Certificate Of Deposit Index - CODI Index

AAA

DEFINITION of 'Certificate Of Deposit Index - CODI Index'

The 12-month average of the most recently published dealer bid rates (yields) on nationally traded three-month certificates of deposit as reported in the H.15 Federal Reserve Statistical Release. The yields are annualized using a 360-day year. For purposes of determining CODI, "published" means first made available to the public by the Federal Reserve Board. The CODI index is calculated on or near the first Monday of each calendar month and is often used for adjustable rate mortgages.

INVESTOPEDIA EXPLAINS 'Certificate Of Deposit Index - CODI Index'

Because the CODI index is a 12-month moving average, it is not as volatile as some other popular mortgage indexes such as the one-month LIBOR index. It tends to lag other mortgage indexes in the rate at which it adjusts when interest rates change.

Some mortgages, such as payment option ARMs, offer the borrower a choice of indexes. This choice should be made with some analysis. The interest rate on an adjustable-rate mortgage is known as the fully indexed interest rate - it equals the index value plus the margin. While the index is variable, the margin is fixed for the life of the mortgage. When considering which index is most economical, don't forget about the margin. The lower an index is relative to another index, the higher the margin is likely to be.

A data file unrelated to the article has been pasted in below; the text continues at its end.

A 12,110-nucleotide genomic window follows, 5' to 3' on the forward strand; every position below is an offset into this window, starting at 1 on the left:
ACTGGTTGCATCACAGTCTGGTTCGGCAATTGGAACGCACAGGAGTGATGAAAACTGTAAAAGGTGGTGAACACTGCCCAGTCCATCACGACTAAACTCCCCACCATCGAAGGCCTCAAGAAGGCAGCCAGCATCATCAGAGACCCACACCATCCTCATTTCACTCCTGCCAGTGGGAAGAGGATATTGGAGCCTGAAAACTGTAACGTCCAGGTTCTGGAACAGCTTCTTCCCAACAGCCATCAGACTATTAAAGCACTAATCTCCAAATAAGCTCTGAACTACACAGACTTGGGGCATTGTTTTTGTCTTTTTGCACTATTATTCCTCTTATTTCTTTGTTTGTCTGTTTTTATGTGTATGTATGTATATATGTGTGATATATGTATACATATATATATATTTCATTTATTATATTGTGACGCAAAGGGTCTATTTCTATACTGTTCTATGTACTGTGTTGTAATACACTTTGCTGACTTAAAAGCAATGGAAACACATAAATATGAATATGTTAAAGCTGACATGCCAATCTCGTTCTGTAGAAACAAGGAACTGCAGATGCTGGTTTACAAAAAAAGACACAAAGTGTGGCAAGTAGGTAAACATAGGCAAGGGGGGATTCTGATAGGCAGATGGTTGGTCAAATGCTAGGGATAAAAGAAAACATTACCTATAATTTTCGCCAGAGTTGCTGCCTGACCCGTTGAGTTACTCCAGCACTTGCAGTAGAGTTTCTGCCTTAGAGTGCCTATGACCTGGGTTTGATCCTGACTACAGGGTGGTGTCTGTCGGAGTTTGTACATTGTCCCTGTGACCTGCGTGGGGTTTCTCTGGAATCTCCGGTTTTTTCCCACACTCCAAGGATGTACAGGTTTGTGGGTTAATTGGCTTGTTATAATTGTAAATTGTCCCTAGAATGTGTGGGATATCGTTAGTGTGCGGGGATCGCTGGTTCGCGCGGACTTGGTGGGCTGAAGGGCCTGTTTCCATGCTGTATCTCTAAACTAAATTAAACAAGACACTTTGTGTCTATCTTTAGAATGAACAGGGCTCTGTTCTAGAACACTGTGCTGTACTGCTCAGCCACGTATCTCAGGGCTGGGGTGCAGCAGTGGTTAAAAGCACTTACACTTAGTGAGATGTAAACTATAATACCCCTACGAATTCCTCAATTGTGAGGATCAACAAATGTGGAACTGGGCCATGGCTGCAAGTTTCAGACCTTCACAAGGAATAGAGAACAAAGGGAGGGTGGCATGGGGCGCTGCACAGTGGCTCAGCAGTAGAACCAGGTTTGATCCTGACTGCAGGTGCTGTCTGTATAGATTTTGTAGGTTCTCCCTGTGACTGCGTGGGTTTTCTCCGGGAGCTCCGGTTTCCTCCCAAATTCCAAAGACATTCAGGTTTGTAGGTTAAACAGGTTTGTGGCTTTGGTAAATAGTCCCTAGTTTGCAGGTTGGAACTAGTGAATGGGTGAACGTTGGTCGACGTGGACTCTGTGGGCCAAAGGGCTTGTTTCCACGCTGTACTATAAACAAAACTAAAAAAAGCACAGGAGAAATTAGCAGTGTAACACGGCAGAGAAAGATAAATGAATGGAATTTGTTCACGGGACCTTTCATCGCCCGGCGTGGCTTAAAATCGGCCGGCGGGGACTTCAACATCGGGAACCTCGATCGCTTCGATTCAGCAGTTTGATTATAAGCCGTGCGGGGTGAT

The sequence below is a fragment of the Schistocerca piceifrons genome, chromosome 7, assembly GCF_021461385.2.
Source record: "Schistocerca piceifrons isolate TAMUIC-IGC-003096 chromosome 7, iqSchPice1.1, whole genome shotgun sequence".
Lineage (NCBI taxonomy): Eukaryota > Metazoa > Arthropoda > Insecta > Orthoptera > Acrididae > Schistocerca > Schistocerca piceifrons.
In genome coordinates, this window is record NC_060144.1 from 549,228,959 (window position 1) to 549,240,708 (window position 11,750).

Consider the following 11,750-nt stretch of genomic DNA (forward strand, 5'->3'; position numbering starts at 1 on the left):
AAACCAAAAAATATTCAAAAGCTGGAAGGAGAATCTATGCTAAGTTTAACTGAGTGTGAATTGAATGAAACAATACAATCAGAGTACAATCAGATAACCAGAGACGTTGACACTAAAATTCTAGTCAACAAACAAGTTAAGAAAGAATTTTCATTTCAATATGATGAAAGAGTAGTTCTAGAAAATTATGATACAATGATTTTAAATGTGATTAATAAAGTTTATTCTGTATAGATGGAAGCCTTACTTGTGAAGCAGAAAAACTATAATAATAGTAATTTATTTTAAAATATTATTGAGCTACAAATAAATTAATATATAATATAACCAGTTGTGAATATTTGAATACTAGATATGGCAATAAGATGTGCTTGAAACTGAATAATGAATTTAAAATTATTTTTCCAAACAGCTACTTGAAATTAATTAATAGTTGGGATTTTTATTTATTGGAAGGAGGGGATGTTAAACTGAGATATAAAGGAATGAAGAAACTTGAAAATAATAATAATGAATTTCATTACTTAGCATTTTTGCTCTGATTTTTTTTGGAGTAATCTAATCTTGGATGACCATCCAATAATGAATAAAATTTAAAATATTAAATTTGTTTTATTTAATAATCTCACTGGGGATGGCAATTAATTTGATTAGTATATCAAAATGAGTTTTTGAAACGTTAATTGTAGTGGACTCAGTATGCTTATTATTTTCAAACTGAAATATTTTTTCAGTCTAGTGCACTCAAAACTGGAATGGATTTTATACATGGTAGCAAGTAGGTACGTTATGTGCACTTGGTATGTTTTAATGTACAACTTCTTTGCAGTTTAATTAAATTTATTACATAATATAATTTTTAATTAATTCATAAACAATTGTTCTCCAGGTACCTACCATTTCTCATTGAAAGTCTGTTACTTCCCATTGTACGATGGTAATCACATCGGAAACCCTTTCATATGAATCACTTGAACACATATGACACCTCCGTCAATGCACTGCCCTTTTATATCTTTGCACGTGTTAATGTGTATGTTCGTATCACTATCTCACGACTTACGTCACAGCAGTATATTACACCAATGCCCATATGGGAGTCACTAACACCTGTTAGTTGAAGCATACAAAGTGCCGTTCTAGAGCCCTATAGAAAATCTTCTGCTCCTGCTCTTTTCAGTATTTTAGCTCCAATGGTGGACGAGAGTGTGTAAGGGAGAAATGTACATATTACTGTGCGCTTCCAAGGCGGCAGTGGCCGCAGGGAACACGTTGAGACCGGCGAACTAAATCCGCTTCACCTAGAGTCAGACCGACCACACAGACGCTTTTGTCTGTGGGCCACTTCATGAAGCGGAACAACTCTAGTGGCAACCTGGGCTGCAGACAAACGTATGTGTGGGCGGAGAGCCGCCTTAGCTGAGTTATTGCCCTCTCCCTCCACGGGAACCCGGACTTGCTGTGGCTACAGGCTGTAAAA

RELATED TERMS
  1. LIBOR

    LIBOR or ICE LIBOR (previously BBA LIBOR) is a benchmark rate ...
  2. Moving Average - MA

    A widely used indicator in technical analysis that helps smooth ...
  3. Payment Option ARM

    A monthly adjusting adjustable-rate mortgage (ARM) which allows ...
  4. Certificate Of Deposit - CD

    A savings certificate entitling the bearer to receive interest. ...
  5. Adjustable-Rate Mortgage - ARM

    A type of mortgage in which the interest rate paid on the outstanding ...
  6. G.19 Report

    A monthly statistical report from the U.S. Federal Reserve that ...
RELATED FAQS
  1. What is each party's role in a reverse repurchase agreement?

    There are two principal parties in a reverse repurchase agreement. The first party, often called the seller, is offering ... Read Full Answer >>
  2. What are some of the major regulatory agencies responsible for overseeing financial ...

    There are a number of agencies assigned to regulate and oversee financial institutions and financial markets, including the ... Read Full Answer >>
  3. What risks does the dealer (lender) in a reverse repurchase agreement take on?

    In a conventional repurchase agreement, or repo, the dealer is the borrower and takes on similar risks to borrowers in other ... Read Full Answer >>
  4. What do banks do to control the bank reserve?

    While all banks are required to maintain a specific amount of bank reserves, the banks themselves do not control the minimum ... Read Full Answer >>
  5. How does wage price spiral impact interest rates?

    A wage-price spiral occurs when wages and prices rise in tandem in a self-perpetuating cycle that exerts inflationary pressure ... Read Full Answer >>